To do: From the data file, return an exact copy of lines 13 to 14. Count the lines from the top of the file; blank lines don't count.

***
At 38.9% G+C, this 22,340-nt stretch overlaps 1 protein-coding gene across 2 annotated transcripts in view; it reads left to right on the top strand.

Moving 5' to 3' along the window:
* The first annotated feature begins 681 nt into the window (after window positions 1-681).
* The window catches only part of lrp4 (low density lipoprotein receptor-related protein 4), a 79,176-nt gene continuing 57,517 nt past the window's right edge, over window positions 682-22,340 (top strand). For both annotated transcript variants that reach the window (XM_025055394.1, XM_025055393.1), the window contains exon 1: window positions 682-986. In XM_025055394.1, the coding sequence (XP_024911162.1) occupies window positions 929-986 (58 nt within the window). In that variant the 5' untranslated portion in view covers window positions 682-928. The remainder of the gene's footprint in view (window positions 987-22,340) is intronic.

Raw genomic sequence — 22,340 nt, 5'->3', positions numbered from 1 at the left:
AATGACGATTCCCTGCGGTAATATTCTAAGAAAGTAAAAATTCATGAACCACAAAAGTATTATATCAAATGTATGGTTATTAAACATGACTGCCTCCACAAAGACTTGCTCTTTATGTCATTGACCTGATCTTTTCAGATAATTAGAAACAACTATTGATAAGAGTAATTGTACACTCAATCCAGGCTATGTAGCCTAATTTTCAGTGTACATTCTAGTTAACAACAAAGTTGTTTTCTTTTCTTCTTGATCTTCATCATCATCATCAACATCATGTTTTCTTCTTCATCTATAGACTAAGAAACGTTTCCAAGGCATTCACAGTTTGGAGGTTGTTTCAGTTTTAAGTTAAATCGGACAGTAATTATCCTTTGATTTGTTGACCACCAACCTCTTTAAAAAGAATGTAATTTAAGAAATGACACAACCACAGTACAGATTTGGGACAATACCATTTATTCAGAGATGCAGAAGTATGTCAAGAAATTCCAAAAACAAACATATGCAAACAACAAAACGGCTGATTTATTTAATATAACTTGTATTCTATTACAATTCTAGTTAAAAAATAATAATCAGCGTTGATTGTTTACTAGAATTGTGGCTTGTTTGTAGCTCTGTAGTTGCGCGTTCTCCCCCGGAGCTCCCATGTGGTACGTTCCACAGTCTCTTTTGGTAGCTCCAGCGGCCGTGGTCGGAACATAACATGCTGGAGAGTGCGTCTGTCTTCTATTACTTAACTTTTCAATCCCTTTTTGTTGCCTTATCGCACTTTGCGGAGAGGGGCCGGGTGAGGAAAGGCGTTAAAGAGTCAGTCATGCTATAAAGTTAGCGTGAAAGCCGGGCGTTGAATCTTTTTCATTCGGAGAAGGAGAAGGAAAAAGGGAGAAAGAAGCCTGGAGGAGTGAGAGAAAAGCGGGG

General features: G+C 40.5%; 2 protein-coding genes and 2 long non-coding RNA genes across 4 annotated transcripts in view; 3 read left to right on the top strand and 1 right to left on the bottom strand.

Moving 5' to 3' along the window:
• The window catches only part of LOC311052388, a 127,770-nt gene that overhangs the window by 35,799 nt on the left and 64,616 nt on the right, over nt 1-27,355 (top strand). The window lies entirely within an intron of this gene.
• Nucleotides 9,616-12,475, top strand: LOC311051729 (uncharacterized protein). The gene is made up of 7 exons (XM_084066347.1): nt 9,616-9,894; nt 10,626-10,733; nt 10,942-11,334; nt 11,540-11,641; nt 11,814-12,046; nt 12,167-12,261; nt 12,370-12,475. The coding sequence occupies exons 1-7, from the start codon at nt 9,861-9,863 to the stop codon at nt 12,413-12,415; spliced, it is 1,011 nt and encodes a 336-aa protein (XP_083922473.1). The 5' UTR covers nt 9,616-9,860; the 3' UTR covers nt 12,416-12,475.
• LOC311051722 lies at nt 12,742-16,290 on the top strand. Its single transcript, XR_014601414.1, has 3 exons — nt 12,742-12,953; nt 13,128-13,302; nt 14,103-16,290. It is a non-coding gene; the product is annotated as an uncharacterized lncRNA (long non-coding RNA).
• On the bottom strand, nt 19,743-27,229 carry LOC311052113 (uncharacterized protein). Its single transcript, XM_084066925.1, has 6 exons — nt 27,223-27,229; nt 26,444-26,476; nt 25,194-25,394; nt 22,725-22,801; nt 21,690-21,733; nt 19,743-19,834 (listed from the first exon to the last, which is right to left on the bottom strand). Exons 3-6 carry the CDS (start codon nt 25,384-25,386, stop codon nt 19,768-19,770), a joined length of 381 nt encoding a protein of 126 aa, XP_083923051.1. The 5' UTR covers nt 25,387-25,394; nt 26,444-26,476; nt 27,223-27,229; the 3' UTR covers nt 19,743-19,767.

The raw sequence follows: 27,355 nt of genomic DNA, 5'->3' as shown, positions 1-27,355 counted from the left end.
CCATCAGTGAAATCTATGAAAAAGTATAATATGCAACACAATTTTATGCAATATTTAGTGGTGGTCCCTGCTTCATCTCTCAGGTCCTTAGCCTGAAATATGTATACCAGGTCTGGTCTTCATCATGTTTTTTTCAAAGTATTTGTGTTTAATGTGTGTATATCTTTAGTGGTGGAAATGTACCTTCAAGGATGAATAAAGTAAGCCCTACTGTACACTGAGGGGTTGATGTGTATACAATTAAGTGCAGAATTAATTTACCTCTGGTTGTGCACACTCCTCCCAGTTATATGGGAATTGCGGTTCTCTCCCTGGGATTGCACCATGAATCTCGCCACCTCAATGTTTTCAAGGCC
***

The raw sequence follows: 27,355 nt of genomic DNA, 5'->3' as shown, positions 1-27,355 counted from the left end.
CCATCAGTGAAATCTATGAAAAAGTATAATATGCAACACAATTTTATGCAATATTTAGTGGTGGTCCCTGCTTCATCTCTCAGGTCCTTAGCCTGAAATATGTATACCAGGTCTGGTCTTCATCATGTTTTTTTCAAAGTATTTGTGTTTAATGTGTGTATATCTTTAGTGGTGGAAATGTACCTTCAAGGATGAATAAAGTAAGCCCTACTGTACACTGAGGGGTTGATGTGTATACAATTAAGTGCAGAATTAATTTACCTCTGGTTGTGCACACTCCTCCCAGTTATATGGGAATTGCGGTTCTCTCCCTGGGATTGCACCATGAATCTCGCCACCTCAATGTTTTCAAGGCC